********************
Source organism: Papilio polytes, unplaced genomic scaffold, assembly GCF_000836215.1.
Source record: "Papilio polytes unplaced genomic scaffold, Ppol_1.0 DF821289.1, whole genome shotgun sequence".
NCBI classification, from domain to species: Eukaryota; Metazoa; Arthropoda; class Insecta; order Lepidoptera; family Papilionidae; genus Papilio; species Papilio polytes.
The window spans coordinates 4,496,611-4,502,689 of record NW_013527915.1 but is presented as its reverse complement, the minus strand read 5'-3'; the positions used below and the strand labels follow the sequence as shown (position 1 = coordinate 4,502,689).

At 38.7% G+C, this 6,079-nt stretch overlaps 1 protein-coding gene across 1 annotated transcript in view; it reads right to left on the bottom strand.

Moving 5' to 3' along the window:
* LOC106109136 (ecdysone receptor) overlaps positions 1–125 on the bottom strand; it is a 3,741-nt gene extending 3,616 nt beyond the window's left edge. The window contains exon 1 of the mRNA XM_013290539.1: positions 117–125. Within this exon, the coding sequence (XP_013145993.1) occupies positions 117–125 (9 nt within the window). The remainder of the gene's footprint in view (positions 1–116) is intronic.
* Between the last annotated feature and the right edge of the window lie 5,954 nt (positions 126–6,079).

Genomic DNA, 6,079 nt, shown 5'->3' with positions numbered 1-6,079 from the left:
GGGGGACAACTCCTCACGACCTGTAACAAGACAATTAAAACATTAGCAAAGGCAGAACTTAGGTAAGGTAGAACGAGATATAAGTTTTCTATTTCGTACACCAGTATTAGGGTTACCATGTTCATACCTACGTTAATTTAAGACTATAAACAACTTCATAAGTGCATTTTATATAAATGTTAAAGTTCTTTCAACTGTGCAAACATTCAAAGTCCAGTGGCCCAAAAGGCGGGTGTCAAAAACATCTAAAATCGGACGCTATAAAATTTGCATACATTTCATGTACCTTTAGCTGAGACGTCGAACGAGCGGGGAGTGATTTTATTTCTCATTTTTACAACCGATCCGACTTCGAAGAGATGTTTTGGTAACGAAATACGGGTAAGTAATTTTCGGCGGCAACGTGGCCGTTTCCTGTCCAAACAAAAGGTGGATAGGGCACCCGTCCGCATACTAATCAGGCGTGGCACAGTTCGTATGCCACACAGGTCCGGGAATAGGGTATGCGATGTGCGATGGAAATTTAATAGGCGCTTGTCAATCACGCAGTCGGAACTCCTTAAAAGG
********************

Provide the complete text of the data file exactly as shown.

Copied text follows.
Source organism: Papilio polytes, unplaced genomic scaffold, assembly GCF_000836215.1.
Source record: "Papilio polytes unplaced genomic scaffold, Ppol_1.0 DF821289.1, whole genome shotgun sequence".
NCBI classification, from domain to species: Eukaryota; Metazoa; Arthropoda; class Insecta; order Lepidoptera; family Papilionidae; genus Papilio; species Papilio polytes.
The window spans coordinates 4,496,611-4,502,689 of record NW_013527915.1 but is presented as its reverse complement, the minus strand read 5'-3'; the positions used below and the strand labels follow the sequence as shown (position 1 = coordinate 4,502,689).

At 38.7% G+C, this 6,079-nt stretch overlaps 1 protein-coding gene across 1 annotated transcript in view; it reads right to left on the bottom strand.

Moving 5' to 3' along the window:
* LOC106109136 (ecdysone receptor) overlaps positions 1–125 on the bottom strand; it is a 3,741-nt gene extending 3,616 nt beyond the window's left edge. The window contains exon 1 of the mRNA XM_013290539.1: positions 117–125. Within this exon, the coding sequence (XP_013145993.1) occupies positions 117–125 (9 nt within the window). The remainder of the gene's footprint in view (positions 1–116) is intronic.
* Between the last annotated feature and the right edge of the window lie 5,954 nt (positions 126–6,079).

Genomic DNA, 6,079 nt, shown 5'->3' with positions numbered 1-6,079 from the left:
GGGGGACAACTCCTCACGACCTGTAACAAGACAATTAAAACATTAGCAAAGGCAGAACTTAGGTAAGGTAGAACGAGATATAAGTTTTCTATTTCGTACACCAGTATTAGGGTTACCATGTTCATACCTACGTTAATTTAAGACTATAAACAACTTCATAAGTGCATTTTATATAAATGTTAAAGTTCTTTCAACTGTGCAAACATTCAAAGTCCAGTGGCCCAAAAGGCGGGTGTCAAAAACATCTAAAATCGGACGCTATAAAATTTGCATACATTTCATGTACCTTTAGCTGAGACGTCGAACGAGCGGGGAGTGATTTTATTTCTCATTTTTACAACCGATCCGACTTCGAAGAGATGTTTTGGTAACGAAATACGGGTAAGTAATTTTCGGCGGCAACGTGGCCGTTTCCTGTCCAAACAAAAGGTGGATAGGGCACCCGTCCGCATACTAATCAGGCGTGGCACAGTTCGTATGCCACACAGGTCCGGGAATAGGGTATGCGATGTGCGATGGAAATTTAATAGGCGCTTGTCAATCACGCAGTCGGAACTCCTTAAAAGG